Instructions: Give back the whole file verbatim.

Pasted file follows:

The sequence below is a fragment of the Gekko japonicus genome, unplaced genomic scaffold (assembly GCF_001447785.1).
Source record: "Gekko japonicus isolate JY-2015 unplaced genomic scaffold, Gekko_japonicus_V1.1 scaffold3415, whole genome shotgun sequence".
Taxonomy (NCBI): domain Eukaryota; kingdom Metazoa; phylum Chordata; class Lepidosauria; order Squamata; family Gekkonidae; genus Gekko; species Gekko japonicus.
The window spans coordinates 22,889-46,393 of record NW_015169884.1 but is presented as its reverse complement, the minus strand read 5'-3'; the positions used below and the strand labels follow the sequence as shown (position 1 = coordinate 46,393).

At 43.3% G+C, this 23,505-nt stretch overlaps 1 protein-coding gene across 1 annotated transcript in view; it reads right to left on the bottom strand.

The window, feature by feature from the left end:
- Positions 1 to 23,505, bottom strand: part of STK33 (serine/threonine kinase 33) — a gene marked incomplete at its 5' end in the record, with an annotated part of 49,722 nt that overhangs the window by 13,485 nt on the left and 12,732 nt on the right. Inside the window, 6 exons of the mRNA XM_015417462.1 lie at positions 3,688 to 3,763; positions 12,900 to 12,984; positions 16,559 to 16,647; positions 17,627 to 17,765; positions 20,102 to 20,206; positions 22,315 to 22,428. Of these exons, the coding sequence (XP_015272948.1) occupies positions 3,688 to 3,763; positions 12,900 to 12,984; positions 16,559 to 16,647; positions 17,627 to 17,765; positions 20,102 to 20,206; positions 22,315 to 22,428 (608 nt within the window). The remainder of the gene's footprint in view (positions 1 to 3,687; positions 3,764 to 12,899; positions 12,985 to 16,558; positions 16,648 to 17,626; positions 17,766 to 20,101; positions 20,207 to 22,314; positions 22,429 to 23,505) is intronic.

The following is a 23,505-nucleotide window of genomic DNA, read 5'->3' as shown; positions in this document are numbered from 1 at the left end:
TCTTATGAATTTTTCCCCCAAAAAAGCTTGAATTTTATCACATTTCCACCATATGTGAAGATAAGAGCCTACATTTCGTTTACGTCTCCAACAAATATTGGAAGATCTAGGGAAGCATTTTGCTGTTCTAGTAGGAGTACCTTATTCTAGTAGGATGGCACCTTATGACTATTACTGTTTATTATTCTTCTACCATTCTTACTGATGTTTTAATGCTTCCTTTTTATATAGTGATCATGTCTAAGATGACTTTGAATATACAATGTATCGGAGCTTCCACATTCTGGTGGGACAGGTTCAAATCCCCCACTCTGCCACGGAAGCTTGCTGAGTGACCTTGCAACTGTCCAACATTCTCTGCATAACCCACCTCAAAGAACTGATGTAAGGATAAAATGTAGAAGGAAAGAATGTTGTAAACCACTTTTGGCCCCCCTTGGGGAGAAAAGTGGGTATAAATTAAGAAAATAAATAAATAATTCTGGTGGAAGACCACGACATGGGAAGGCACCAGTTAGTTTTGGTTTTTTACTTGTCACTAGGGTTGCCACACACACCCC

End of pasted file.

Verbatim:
The sequence below is a fragment of the Gekko japonicus genome, unplaced genomic scaffold (assembly GCF_001447785.1).
Source record: "Gekko japonicus isolate JY-2015 unplaced genomic scaffold, Gekko_japonicus_V1.1 scaffold3415, whole genome shotgun sequence".
Taxonomy (NCBI): domain Eukaryota; kingdom Metazoa; phylum Chordata; class Lepidosauria; order Squamata; family Gekkonidae; genus Gekko; species Gekko japonicus.
The window spans coordinates 22,889-46,393 of record NW_015169884.1 but is presented as its reverse complement, the minus strand read 5'-3'; the positions used below and the strand labels follow the sequence as shown (position 1 = coordinate 46,393).

At 43.3% G+C, this 23,505-nt stretch overlaps 1 protein-coding gene across 1 annotated transcript in view; it reads right to left on the bottom strand.

The window, feature by feature from the left end:
- Positions 1 to 23,505, bottom strand: part of STK33 (serine/threonine kinase 33) — a gene marked incomplete at its 5' end in the record, with an annotated part of 49,722 nt that overhangs the window by 13,485 nt on the left and 12,732 nt on the right. Inside the window, 6 exons of the mRNA XM_015417462.1 lie at positions 3,688 to 3,763; positions 12,900 to 12,984; positions 16,559 to 16,647; positions 17,627 to 17,765; positions 20,102 to 20,206; positions 22,315 to 22,428. Of these exons, the coding sequence (XP_015272948.1) occupies positions 3,688 to 3,763; positions 12,900 to 12,984; positions 16,559 to 16,647; positions 17,627 to 17,765; positions 20,102 to 20,206; positions 22,315 to 22,428 (608 nt within the window). The remainder of the gene's footprint in view (positions 1 to 3,687; positions 3,764 to 12,899; positions 12,985 to 16,558; positions 16,648 to 17,626; positions 17,766 to 20,101; positions 20,207 to 22,314; positions 22,429 to 23,505) is intronic.

The following is a 23,505-nucleotide window of genomic DNA, read 5'->3' as shown; positions in this document are numbered from 1 at the left end:
TCTTATGAATTTTTCCCCCAAAAAAGCTTGAATTTTATCACATTTCCACCATATGTGAAGATAAGAGCCTACATTTCGTTTACGTCTCCAACAAATATTGGAAGATCTAGGGAAGCATTTTGCTGTTCTAGTAGGAGTACCTTATTCTAGTAGGATGGCACCTTATGACTATTACTGTTTATTATTCTTCTACCATTCTTACTGATGTTTTAATGCTTCCTTTTTATATAGTGATCATGTCTAAGATGACTTTGAATATACAATGTATCGGAGCTTCCACATTCTGGTGGGACAGGTTCAAATCCCCCACTCTGCCACGGAAGCTTGCTGAGTGACCTTGCAACTGTCCAACATTCTCTGCATAACCCACCTCAAAGAACTGATGTAAGGATAAAATGTAGAAGGAAAGAATGTTGTAAACCACTTTTGGCCCCCCTTGGGGAGAAAAGTGGGTATAAATTAAGAAAATAAATAAATAATTCTGGTGGAAGACCACGACATGGGAAGGCACCAGTTAGTTTTGGTTTTTTACTTGTCACTAGGGTTGCCACACACACCCC